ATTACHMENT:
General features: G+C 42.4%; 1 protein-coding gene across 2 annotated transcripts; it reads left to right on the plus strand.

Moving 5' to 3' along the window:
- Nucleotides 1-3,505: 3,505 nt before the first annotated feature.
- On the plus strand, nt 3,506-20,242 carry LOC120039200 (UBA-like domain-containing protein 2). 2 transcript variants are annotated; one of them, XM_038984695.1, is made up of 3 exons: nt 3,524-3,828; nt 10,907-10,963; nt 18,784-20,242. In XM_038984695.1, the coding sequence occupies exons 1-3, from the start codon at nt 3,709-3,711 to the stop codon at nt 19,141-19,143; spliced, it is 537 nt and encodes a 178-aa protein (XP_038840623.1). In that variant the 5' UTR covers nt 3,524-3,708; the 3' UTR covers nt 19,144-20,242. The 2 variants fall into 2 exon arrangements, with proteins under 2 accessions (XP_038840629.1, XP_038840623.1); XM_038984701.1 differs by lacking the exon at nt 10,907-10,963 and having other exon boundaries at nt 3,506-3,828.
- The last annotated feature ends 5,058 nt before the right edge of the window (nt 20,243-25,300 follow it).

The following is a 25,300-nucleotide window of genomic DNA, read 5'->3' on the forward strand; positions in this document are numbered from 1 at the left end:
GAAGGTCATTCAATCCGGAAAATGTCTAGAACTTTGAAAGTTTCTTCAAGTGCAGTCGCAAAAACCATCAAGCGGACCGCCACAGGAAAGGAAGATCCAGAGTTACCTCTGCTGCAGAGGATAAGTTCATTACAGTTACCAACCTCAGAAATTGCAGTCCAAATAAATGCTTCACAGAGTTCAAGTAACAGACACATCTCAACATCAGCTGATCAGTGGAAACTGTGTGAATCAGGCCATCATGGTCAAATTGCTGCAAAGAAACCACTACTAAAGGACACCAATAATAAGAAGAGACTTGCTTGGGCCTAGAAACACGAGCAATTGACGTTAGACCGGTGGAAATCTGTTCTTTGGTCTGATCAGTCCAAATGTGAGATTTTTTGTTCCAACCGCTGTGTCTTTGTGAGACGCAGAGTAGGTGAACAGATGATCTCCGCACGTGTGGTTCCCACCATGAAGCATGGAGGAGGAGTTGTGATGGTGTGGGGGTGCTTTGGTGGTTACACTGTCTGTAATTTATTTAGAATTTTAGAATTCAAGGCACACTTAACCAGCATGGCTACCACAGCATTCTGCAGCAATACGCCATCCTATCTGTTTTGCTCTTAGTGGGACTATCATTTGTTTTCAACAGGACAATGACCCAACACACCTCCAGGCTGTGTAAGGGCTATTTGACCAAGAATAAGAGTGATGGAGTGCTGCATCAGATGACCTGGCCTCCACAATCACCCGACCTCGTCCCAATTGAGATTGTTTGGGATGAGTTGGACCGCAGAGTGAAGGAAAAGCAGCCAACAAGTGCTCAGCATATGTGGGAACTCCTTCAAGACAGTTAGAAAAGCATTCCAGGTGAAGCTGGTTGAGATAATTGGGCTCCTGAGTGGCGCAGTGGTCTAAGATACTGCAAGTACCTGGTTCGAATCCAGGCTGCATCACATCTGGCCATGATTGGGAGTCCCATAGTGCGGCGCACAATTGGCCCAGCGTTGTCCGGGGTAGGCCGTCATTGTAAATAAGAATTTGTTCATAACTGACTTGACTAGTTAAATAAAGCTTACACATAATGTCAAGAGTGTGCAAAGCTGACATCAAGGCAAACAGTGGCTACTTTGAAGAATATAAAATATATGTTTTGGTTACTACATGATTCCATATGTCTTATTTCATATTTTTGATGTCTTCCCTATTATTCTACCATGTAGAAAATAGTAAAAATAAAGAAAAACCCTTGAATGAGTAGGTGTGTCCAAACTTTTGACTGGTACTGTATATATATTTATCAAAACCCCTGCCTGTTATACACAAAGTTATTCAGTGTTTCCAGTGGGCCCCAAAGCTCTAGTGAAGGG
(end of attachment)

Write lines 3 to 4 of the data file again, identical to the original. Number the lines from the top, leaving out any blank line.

- Nucleotides 1-3,505: 3,505 nt before the first annotated feature.
- On the plus strand, nt 3,506-20,242 carry LOC120039200 (UBA-like domain-containing protein 2). 2 transcript variants are annotated; one of them, XM_038984695.1, is made up of 3 exons: nt 3,524-3,828; nt 10,907-10,963; nt 18,784-20,242. In XM_038984695.1, the coding sequence occupies exons 1-3, from the start codon at nt 3,709-3,711 to the stop codon at nt 19,141-19,143; spliced, it is 537 nt and encodes a 178-aa protein (XP_038840623.1). In that variant the 5' UTR covers nt 3,524-3,708; the 3' UTR covers nt 19,144-20,242. The 2 variants fall into 2 exon arrangements, with proteins under 2 accessions (XP_038840629.1, XP_038840623.1); XM_038984701.1 differs by lacking the exon at nt 10,907-10,963 and having other exon boundaries at nt 3,506-3,828.